With such an influential force of creativity behind the camera though, you can’t help but feel that Chow’s writing is often drowned out by the sheer volume of activity on screen. Chow might have stepped behind the camera for Conquering the Demons, but there was never any doubt that it was a Stephen Chow movie. The distinctive humour, the visual gags, and the perfect comedic pacing were all present and accounted for, and these elements are missing from Hark’s handling of the material. In a way it’s to be expected, JTTW: TDSB marks the first time for Chow to allow someone else to direct his own script with complete control, and the organic way he’s able to orchestrate laughs out of the most unlikely of situations is very much his own unique talent. However the end result is that it feels like more of a Tsui Hark movie than it does a Stephen Chow one, when most will have been hoping for the latter.
The changes in cast also aren’t favourable. Comedian Wen Zhang was the perfect fit for the nursery rhyme muttering monk from Conquering the Demons, and while Kris Wu delivers a performance that’s perfectly serviceable, he fails to bring the same offbeat goofy demeanour that Zhang did so effortlessly. The same goes for the Monkey King himself, and while in Conquering the Demons Huang Bo’s screen time is limited to the finale, he certainly left a memorable impression. Here Kenny Lin drops any primate like characteristics, and instead plays the human form of the Monkey King as a kind of brooding, twig chewing Man with No Name styled take on the character. Say what you want about how faithful his depiction is, but it can’t be argued that he’s probably the coolest Monkey King to grace the screen.
The presence which is missed the most in JTTW: TDSB though is Shu Qi’s short tempered demon hunter. In Conquering the Demons the relationship between Zhang and Qi provided the emotional core of the story, along with several of its most laugh out loud moments, and arguably Qi stole the show whenever she was onscreen. While she does appear in a handful of brief cameos (as a memory from the first instalment), the female characters in the sequel, played by Yao Chen and Chow’s latest muse, Jelly Lin, fail to bring the same level of spunk and charm. Instead it’s the relationship between Wu and Lin, as the monk and Monkey King respectively, which the focus is turned to, as both wrestle with an underlying need to inflict pain on the other. The dynamic is handled well, however there’s the inescapable feeling that the same relationship was explored in The Monkey King 2.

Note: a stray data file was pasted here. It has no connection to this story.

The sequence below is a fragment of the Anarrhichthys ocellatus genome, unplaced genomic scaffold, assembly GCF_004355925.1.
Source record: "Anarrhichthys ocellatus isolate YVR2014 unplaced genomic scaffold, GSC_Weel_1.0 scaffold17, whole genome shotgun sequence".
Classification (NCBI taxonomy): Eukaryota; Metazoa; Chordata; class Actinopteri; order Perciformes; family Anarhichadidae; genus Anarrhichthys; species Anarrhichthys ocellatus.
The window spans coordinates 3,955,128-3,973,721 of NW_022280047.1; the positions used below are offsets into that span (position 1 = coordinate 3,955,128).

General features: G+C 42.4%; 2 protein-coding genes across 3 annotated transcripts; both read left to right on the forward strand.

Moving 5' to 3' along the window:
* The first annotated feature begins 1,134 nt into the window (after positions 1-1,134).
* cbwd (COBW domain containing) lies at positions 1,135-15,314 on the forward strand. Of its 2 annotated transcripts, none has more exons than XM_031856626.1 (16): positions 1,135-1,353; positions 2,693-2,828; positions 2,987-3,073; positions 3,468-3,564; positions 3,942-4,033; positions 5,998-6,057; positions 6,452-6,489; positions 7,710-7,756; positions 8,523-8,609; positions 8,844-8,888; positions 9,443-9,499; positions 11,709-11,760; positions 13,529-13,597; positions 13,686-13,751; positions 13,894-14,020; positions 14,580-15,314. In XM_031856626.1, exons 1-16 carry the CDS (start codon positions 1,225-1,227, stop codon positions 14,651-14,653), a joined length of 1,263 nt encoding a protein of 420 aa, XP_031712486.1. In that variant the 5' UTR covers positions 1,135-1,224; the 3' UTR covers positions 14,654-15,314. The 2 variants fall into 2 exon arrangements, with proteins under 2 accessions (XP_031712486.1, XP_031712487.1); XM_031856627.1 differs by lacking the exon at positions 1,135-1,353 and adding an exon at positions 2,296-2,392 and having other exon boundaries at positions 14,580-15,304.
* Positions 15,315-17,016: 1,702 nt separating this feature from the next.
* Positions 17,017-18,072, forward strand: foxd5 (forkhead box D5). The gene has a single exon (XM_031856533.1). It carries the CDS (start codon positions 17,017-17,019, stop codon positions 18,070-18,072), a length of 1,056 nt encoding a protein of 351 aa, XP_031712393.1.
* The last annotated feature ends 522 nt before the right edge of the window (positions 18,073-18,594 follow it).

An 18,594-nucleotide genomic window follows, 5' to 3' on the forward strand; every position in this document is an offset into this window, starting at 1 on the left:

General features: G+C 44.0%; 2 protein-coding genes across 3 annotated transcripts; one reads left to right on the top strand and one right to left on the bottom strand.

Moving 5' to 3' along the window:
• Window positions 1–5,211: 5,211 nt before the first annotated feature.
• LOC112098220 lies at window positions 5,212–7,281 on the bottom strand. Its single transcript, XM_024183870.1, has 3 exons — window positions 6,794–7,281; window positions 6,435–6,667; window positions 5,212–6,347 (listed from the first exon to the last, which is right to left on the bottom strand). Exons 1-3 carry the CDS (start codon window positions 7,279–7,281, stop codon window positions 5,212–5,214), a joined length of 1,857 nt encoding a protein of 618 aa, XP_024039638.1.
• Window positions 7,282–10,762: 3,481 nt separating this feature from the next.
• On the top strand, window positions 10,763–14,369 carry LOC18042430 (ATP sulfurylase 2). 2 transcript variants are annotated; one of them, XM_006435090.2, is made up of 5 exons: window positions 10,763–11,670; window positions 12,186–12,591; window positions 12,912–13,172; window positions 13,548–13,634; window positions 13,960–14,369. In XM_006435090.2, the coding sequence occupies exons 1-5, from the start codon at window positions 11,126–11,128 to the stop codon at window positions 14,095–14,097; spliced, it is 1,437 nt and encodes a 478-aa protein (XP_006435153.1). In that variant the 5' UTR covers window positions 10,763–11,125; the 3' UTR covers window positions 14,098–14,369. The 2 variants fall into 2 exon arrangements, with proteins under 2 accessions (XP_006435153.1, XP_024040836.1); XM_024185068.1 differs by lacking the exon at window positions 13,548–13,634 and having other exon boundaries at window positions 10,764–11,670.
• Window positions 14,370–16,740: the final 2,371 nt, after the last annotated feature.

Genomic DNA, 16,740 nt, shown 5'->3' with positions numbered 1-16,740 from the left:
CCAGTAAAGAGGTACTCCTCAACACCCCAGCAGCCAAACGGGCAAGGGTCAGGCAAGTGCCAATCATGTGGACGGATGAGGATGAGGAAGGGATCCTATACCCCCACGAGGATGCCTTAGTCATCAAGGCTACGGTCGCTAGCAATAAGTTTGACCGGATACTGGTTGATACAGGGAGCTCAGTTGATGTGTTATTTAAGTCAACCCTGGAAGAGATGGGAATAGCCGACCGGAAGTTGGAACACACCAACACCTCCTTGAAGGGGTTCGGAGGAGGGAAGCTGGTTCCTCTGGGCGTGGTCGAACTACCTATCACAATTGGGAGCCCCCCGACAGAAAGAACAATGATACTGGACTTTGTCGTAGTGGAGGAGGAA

The fact remains though that if you’re able to put aside the fact that Chow’s influence has been significantly dampened, then there’s a lot to enjoy JTTW: TDSB. The sheer scope and scale of the various battles that take place are often jaw dropping, orchestrated by the pairing of Yuen Tak as action choreographer, and frequent Hark collaborator Yuen Bun as action director. Together the Yuen clan luminaries have taken the chaos of Hark’s imagination, and crafted it into a visual assault of action creativity. Much like League of the Gods, applying old school action talent to orchestrate new school digital action proves to be a winning combination, and the combat on display in JTTW: TDSB set a new bar for just how breathtaking these scenes can be if handled correctly.
If Hark is to continue to be involved in the series, it would be great to see him co-direct with Chow. There are brief flashes of Chow’s trademark humour on display, which draw the desired laughs, however there are also moments that are easy to feel would be hilarious in Chow’s hands, but Hark seems unsure how to deliver the punchline. The perfect melding of the two would have Chow’s comedic timing, accompanied by Hark’s flair for visuals, which here peak in a finale that sees the Monkey King transform into a full blown King Kong style kaiju made of rock. While it might be missing the emotional connection of Conquering the Demons, what can’t be denied is that as a feat of pure spectacle, JTTW: TDSB more than delivers. For some that’ll be enough, for others, there’s always the sight of a pig demon and spider demon getting it on.
Paul Bramhall’s Rating: 7/10